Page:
Good insight on the direction of the woman’s attention vs. the men’s. For your analysis, the contrast is stronger as evidence than the imagery, but your commentary does bring it together. The end of your first body paragraph seems slightly disjointed, as you go in various directions in your interpretation of the woman facing inwards, and don’t fully manage to bring them all together to connect to her dissatisfaction wth her traditional life. Your analysis of the diction of conflict is also strong, but the relationship between that language and “outwards” is tenuous. In the final paragraph, you also make clear arguments about the comparison of the vicar and her husband, but your evidence does not connect to your final insight about her desire for power like the vicar. The obsession with the vicar is an inference that you wrote as a device, so your evidence was unable to serve its purpose. Overall, you make plausible arguments, but the evidence is inconsistently supportive of them. Your commentary is therefore much stronger than your selection of evidence. 3/4
You have explored a broader context to this passage, and written persuasively, but the inconsistencies in your analysis/evidence relationship preclude a sophistication point. 0/1

Student Response 3

It is a common saying that knowledge is power. In the passage given, the author follows a woman’s search for dominance to demonstrate that knowledge, and therefore power, is available only to a select few. The author uses grimy imagery and combative but yearning diction to convey the woman’s dissatisfaction with her life on the farm and her ambitious character, which causes her to hopelessly seek power through knowledge and intellectual conquest.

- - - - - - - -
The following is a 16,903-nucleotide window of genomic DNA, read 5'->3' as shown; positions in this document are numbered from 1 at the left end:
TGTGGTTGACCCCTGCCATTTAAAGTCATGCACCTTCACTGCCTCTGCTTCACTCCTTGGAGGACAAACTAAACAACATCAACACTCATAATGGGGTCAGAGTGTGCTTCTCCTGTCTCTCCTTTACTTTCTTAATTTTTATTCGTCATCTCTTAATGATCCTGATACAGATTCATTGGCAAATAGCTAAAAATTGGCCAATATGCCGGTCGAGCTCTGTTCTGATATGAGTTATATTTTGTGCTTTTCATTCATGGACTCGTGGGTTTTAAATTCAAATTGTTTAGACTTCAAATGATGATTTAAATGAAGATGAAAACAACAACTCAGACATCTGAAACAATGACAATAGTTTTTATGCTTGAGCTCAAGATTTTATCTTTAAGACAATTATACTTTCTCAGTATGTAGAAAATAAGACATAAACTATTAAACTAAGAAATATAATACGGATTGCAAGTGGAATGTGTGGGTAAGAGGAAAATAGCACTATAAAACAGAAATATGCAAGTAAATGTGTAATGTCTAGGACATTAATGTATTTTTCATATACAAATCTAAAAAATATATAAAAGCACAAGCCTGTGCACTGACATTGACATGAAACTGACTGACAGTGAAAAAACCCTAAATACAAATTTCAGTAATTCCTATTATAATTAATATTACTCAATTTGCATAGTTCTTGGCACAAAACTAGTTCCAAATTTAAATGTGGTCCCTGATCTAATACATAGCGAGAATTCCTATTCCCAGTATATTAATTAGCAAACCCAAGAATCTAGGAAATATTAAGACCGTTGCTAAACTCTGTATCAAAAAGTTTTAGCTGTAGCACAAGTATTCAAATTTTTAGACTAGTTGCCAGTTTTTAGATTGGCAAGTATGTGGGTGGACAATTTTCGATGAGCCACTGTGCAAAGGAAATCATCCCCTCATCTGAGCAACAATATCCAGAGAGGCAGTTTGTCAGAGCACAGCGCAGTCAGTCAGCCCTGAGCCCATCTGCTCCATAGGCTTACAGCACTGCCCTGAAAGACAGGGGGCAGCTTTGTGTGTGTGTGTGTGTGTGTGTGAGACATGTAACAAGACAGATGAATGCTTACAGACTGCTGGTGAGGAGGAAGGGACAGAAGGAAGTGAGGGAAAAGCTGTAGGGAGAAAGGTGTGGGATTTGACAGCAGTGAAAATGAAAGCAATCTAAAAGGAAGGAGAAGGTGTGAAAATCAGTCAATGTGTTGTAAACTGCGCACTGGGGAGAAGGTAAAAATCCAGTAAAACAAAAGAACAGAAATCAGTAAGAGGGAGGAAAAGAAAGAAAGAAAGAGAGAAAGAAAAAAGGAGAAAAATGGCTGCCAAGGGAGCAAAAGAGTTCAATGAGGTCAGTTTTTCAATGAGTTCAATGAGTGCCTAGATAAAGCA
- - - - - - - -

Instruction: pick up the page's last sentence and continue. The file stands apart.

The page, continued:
The author begins by presenting dingy images of the mens’ labor on the farm, which portrays the life on the farm as primitive and unpleasant. The men must “ferret[] the rats from under the barn” and “br[eak] the back of the rabbit with a sharp knock of the hand” in order to maintain their lives on the farm. The descriptions of rats and the killing of the rabbits evoke images of disease and death, which are reinforced by the author’s mention of their “teeming life” of “blood-intimacy,” which implies that the woman’s life has been infested by her rural lifestyle. By selecting images that portray the lowliest aspects of farm living, the author illustrates the woman’s belief that her life is primitive, repulsive, and unwanted.

The woman’s dissatisfaction for her life manifests in her deep desire to seek a higher, magical knowledge to feel fulfilled. The author employs combative diction to develop the woman’s ambitious character and her futile attempts to gain knowledge and power. The woman wants to “enlarge [her] own scope and range and freedom” and wage a war “on the edge of the unknown.” She “crave[s]” knowledge of “conquest” as she believes that it will bring her “dominan[ce] and creativ[ity].” The author selects aggressive language that reflects the woman’s longing for control over her life. By implementing both assertive and longing language, the author characterizes the woman as ambitious while demonstrating her yearning for power that she cannot have. The author further develops the woman’s unfulfilled desires by repeating the word “man.” Despite the woman’s ambitious character, she acknowledges that she can only learn about “man[’s]” conquests, and experience “man[’s]” dominance and creativity. The woman craves higher knowledge “not in herself,” but in her children. By repeatedly mentioning mens’ accomplishments and failing to mention the accomplishments of women, the author suggests that men are the only ones capable of being dominant. The woman, therefore, is constrained by her gender and is unable to achieve the knowledge and power that she desires. Thus, by using assertive and longing diction to characterize the woman and by only associating men with knowledge and dominance, the author develops the woman’s unrealistically ambitious character and establishes her unfulfilled desires as the result of her gender.